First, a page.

In any case, Bond fans should take a deep breath and move on. Millennials likely are no more critical of Bond novels and movies than previous generations. Bond has been fired at for a long time. But he’s still here.

Ian Fleming’s gift to copy editors

For copy editors, a gift that keeps go on giving

The gift that keeps on giving

For copy editors, From Russia, With Love, the title of Ian Fleming’s fifth James Bond novel, is the gift that keeps on giving.

Since the 1957 publication of the book, and its 1963 movie adaptation, From Russia, With Love (with or without comma) has proven irresistible to those who edit copy, lay out pages and write the headlines that accompany stories. Tools of the copy editor’s trade include puns and movie and books titles. They’re ways to grab the attention of readers, to entice the audience to invest their precious time.

As a result, anytime a story concerns anything Russian, copy editors have been known to channel their inner Ian Fleming. A few examples:

— Sports Illustrated, May 6, 2013 issue: The NHL Playoff review includes a feature story about Alex Ovechkin, the Russian-born star of the Washington Capitals professional hockey team. The headline? From Russia With Love.

— The New York Times, MARCH 30, 2003: The paper carries a ballet review written from St. Petersburg, Russia. The headline? From Russia With Love.

— The New York Times, July 4, 2004: The paper carries A TWO-PARAGRAPH LETTER TO THE EDITOR complaining about a monument on the Jersey City waterfront. The headline? From Russia With Love: A Teardrop Memorial.

— The Washington Post, July 27, 2008: The paper has a story about NASTIA LIUKIN, A RUSSIAN-BORN GYMNAST COMPETING FOR THE U.S. The headline? From Russia With Love.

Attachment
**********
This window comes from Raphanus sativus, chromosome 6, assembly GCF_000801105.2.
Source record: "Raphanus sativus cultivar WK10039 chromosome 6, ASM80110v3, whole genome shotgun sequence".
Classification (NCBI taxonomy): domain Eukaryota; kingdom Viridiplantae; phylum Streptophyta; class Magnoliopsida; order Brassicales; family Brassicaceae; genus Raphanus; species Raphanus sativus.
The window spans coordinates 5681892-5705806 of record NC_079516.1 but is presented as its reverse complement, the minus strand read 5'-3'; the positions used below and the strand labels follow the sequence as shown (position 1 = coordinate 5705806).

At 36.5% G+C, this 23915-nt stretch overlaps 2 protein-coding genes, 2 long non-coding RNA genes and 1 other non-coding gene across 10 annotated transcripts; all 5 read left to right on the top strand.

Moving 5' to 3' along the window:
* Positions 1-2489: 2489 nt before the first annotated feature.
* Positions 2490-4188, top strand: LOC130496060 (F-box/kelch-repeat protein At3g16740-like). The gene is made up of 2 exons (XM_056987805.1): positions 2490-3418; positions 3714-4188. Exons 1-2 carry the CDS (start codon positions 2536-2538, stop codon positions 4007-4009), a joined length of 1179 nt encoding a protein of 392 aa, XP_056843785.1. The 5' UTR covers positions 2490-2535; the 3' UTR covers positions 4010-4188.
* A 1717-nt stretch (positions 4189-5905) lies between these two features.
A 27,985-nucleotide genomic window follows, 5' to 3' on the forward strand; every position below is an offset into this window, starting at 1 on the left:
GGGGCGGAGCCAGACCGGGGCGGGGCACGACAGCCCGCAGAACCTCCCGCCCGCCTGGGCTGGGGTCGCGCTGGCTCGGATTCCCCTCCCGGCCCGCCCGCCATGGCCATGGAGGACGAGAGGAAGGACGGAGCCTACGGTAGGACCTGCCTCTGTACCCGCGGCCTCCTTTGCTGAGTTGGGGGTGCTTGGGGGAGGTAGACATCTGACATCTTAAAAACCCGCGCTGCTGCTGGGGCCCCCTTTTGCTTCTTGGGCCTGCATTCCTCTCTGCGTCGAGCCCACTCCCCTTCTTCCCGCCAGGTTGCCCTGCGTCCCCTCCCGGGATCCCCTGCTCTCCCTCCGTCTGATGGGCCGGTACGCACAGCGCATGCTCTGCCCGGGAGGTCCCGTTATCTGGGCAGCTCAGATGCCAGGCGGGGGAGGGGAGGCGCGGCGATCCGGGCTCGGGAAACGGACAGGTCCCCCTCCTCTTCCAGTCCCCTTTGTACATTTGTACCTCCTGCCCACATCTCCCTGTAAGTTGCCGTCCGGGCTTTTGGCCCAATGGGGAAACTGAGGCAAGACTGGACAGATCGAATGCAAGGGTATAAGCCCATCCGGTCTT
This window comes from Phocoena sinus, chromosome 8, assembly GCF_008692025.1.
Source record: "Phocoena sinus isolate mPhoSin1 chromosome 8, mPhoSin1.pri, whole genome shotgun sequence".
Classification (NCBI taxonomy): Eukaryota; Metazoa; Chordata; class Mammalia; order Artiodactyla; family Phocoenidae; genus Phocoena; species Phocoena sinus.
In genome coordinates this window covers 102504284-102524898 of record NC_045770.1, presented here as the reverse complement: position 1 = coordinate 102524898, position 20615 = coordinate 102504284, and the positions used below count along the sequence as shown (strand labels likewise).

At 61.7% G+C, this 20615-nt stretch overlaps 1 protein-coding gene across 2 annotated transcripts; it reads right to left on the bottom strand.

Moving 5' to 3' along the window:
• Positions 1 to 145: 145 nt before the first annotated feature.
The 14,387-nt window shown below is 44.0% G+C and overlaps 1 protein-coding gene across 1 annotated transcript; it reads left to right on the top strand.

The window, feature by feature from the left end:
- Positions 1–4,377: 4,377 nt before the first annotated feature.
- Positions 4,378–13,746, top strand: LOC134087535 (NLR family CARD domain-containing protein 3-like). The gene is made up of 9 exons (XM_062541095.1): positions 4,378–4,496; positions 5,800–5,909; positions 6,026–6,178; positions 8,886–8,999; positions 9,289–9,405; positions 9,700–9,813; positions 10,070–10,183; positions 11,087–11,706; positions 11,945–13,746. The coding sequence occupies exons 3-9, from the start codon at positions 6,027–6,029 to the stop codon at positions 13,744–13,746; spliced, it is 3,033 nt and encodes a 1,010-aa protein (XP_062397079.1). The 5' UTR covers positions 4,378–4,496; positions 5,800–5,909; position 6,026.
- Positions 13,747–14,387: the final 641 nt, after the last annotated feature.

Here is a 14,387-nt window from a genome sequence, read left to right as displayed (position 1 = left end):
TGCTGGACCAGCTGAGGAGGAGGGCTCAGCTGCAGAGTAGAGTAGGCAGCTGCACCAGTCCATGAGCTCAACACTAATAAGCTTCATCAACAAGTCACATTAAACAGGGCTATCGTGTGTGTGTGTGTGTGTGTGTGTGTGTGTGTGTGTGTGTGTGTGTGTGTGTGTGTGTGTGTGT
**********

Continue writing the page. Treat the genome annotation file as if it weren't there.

— The Washington Post, Jan. 20, 2006: The paper has a story about “resplendent Siberian baritone Dmitri Hvorostovsky” performing in Washington. The headline? From Russia With Love and Patriotism.

— Time magazine, Dec. 6, 2010: The publication has a story about a scandal involving a Russian-born aide to a member of Parliament. The headline? From Russia With Love: Could a British Aide Have Been a Spy? Double bonus: it carries a publicity still of Daniel Craig from Casino Royale.

1973: Time profiles the new James Bond

In January 1973, Time magazine thought the impending debut of a new James Bond, in this case Roger Moore, was important enough to merit to merit a 1,200-plus-word article and multiple photographs. (As we discussed previously, Time panned Live And Let Die after it came out.)

For most people, Sean Connery, who played 007 in all but one of the seven Bond features, is James Bond. (On Her Majesty’s Secret Service starred George Lazenby.) If he had not become tired of the role—and grown rich playing it—Connery probably could have grown old, gray and feeble in the part. But the smooth, handsome Moore is, ironically, more like the original 007 in the late Ian Fleming’s novels than was Connery, a tough, rugged Scot. “Fleming saw Bond as himself,” observes Saltzman, “as a kind of disenfranchised member of the Establishment, Eton, Harrow and Cambridge. And Sean was none of those. Fleming would have been delighted with Roger, however. He is the classic Englishman.”

Moore himself seemed quite satisifed with his new gig:

“I think the Bonds are marvelous subjects —escapist entertainment expensively made. It’s all going for you as an actor. I often stop in the middle of a day’s work and say: ‘Jesus Christ, they’re really going to pay you for being a kid and living out your fantasies!’ “

Time, in the article’s opening, suggested the film probably would be successful.

A wristwatch with a magnetic field to deflect bullets. A bad guy named Tee Hee who has a metal hand that can crush a gun to talcum powder. Voodoo sacrifices and a pool of 86 hungry crocodiles, each of them waiting for just one bite of the struggling hero. It sounds like a comic strip, and in a way it is. The newest James Bond movie, Live and Let Die, is the most inventive—and the most potentially lucrative—comic strip ever made, two hours of thrilling, high-powered nonsense.

To read the entire article, JUST CLICK HERE.